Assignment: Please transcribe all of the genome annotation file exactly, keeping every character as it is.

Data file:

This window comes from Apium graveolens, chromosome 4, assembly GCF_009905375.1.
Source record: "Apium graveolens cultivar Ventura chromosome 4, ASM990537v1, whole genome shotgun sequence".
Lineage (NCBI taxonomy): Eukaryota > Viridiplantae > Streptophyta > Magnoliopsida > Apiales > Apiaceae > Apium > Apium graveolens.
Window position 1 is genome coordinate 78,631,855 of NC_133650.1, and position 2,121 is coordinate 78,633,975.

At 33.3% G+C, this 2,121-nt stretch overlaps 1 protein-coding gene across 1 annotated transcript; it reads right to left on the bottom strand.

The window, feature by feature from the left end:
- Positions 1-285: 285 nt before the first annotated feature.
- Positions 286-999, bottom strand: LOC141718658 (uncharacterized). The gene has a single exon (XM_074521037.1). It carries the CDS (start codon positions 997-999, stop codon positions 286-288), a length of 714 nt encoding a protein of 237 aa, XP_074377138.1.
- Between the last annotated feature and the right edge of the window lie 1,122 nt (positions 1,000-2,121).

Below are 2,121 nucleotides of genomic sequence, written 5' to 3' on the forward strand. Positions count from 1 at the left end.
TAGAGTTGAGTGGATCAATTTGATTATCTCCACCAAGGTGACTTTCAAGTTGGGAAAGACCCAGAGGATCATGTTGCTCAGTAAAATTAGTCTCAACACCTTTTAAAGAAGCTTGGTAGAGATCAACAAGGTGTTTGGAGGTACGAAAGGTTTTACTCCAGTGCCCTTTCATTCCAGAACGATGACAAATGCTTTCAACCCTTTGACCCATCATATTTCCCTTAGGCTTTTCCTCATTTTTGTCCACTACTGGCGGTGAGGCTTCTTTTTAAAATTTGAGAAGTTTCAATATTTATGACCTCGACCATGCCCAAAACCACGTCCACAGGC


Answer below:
This window comes from Apium graveolens, chromosome 4, assembly GCF_009905375.1.
Source record: "Apium graveolens cultivar Ventura chromosome 4, ASM990537v1, whole genome shotgun sequence".
Lineage (NCBI taxonomy): Eukaryota > Viridiplantae > Streptophyta > Magnoliopsida > Apiales > Apiaceae > Apium > Apium graveolens.
Window position 1 is genome coordinate 78,631,855 of NC_133650.1, and position 2,121 is coordinate 78,633,975.

At 33.3% G+C, this 2,121-nt stretch overlaps 1 protein-coding gene across 1 annotated transcript; it reads right to left on the bottom strand.

The window, feature by feature from the left end:
- Positions 1-285: 285 nt before the first annotated feature.
- Positions 286-999, bottom strand: LOC141718658 (uncharacterized). The gene has a single exon (XM_074521037.1). It carries the CDS (start codon positions 997-999, stop codon positions 286-288), a length of 714 nt encoding a protein of 237 aa, XP_074377138.1.
- Between the last annotated feature and the right edge of the window lie 1,122 nt (positions 1,000-2,121).

Below are 2,121 nucleotides of genomic sequence, written 5' to 3' on the forward strand. Positions count from 1 at the left end.
TAGAGTTGAGTGGATCAATTTGATTATCTCCACCAAGGTGACTTTCAAGTTGGGAAAGACCCAGAGGATCATGTTGCTCAGTAAAATTAGTCTCAACACCTTTTAAAGAAGCTTGGTAGAGATCAACAAGGTGTTTGGAGGTACGAAAGGTTTTACTCCAGTGCCCTTTCATTCCAGAACGATGACAAATGCTTTCAACCCTTTGACCCATCATATTTCCCTTAGGCTTTTCCTCATTTTTGTCCACTACTGGCGGTGAGGCTTCTTTTTAAAATTTGAGAAGTTTCAATATTTATGACCTCGACCATGCCCAAAACCACGTCCACAGGC